Bravura Lambert has a daughter to raise, a tumbledown house to restore, and a struggling business to run. She doesn’t have time to cry over a husband who only shows up when he needs money. She also doesn’t need Tonkiaishawien Redhawk, a Native American artist and wild horse jockey, interfering in her life. So what if he’s charming and helpful and makes her autistic five-year-old giggle until she can’t stand up? Bravura’s husband, Dane, was once all those things too.
When Dane returns to find Tonk’s horses in Bravura’s pasture and his tools in her shed, he insists on moving back home. Despite his faults, Bravura longs to make her marriage work—after all, she took a vow.
Hearth Song is #2 in the Home in the Hills books. I hadn’t read the first one and it didn’t matter as this was easy to read as it stands.
Bravera is a plucky, hardworking woman – following in her father’s footsteps she is an excellent builder and businesswoman. She has a daughter Lily who is a live wire and rarely still. She has been diagnosed with Asperger’s syndrome, although Bravura is not quite sure the diagnosis fits. However her knowledge of horses surpasses most. The only thing Bravera hasn’t got going for her is that she married a con vincing male who is weak and thinks the world owes him. And most of all Bravera owes him. He is a blind spot that Bravera has and in spite of what she hears and sees, seems to swallow it. Mostly!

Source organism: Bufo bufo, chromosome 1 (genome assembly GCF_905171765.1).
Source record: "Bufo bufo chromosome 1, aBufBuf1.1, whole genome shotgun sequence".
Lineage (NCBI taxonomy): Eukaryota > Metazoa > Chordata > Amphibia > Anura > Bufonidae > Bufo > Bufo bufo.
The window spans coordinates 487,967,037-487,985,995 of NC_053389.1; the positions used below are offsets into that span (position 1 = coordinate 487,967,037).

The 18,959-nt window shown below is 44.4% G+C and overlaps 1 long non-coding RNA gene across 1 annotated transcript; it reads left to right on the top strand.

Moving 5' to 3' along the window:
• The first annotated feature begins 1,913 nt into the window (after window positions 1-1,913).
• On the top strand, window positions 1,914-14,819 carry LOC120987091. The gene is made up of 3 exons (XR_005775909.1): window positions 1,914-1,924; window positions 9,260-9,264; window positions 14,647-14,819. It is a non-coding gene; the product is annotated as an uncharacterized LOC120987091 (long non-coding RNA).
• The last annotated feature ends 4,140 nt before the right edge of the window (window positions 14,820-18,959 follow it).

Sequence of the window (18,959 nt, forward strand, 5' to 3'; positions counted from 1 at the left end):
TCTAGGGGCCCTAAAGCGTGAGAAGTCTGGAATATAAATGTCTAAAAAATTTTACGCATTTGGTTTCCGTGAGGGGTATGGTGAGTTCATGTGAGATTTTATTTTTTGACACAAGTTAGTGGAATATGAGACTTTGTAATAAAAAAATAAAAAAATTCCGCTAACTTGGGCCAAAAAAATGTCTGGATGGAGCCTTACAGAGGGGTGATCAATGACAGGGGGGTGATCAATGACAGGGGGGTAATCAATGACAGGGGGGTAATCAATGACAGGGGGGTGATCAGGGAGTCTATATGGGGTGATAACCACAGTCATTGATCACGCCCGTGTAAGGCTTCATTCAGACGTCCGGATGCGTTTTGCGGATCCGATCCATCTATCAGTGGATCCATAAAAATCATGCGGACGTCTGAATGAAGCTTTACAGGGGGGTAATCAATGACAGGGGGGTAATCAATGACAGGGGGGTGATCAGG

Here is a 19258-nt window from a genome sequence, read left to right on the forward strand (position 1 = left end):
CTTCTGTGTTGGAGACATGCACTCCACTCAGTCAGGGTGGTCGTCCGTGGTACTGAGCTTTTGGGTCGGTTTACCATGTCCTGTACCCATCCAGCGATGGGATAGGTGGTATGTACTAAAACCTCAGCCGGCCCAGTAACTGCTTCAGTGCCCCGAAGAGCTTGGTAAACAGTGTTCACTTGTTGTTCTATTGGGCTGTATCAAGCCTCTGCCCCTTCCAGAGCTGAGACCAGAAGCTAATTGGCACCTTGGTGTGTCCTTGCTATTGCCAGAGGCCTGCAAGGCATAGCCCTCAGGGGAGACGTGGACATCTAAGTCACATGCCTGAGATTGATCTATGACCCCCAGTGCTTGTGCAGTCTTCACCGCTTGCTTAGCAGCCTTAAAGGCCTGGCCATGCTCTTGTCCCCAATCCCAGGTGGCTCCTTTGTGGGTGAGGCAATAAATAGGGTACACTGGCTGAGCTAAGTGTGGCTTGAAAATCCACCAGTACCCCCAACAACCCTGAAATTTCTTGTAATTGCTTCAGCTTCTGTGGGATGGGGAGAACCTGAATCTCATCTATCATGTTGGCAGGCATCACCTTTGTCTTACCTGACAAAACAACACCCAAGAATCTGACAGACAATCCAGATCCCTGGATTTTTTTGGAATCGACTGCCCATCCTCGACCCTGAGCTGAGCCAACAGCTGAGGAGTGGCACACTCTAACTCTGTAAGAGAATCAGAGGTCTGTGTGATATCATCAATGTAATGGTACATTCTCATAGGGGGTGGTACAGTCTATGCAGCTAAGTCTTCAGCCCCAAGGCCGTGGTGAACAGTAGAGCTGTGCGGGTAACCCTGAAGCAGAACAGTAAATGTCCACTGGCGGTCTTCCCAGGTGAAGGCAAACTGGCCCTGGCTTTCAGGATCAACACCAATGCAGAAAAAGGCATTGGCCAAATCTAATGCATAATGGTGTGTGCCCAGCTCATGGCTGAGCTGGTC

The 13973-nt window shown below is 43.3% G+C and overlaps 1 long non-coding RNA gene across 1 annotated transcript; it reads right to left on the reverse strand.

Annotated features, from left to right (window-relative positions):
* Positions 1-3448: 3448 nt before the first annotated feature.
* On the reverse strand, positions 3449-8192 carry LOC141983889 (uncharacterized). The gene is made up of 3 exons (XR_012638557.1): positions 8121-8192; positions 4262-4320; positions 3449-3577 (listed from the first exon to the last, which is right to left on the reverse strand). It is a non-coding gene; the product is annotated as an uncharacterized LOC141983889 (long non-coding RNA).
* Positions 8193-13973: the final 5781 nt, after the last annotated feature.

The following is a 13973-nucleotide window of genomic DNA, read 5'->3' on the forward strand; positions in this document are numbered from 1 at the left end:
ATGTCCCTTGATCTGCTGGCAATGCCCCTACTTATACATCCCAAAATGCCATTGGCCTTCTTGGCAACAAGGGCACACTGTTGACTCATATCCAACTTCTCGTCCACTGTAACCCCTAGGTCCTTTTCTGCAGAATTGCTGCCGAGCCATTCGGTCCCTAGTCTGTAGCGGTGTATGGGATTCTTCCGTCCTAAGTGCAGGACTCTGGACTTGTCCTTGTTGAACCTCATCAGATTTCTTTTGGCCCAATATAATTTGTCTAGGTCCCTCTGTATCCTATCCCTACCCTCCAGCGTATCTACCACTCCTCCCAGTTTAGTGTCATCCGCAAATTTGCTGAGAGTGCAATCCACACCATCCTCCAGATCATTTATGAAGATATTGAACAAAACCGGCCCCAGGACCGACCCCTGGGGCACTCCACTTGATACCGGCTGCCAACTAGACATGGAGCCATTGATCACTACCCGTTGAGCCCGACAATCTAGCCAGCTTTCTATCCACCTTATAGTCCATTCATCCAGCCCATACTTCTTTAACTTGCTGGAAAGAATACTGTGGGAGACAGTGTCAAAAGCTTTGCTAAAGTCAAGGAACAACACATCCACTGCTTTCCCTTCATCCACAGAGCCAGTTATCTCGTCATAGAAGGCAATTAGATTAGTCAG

Tonkaiashawien is a recovering alcoholic with a somewhat difficult upbringing. He is also a gifted artist and in touch with his American Indian values and customs. He senses in Lily a wise spirit, and bonds with her. Lily of course is delighted, she is drawn to him and his horses.
I liked the American Indian aspect to this story, and Lily who delights in animals and is deeply loved by most of the adults she knows. I love the cover of the book, although just not quite decided as to how well matched it is to the story. The ending was a little surprising and very satisfying.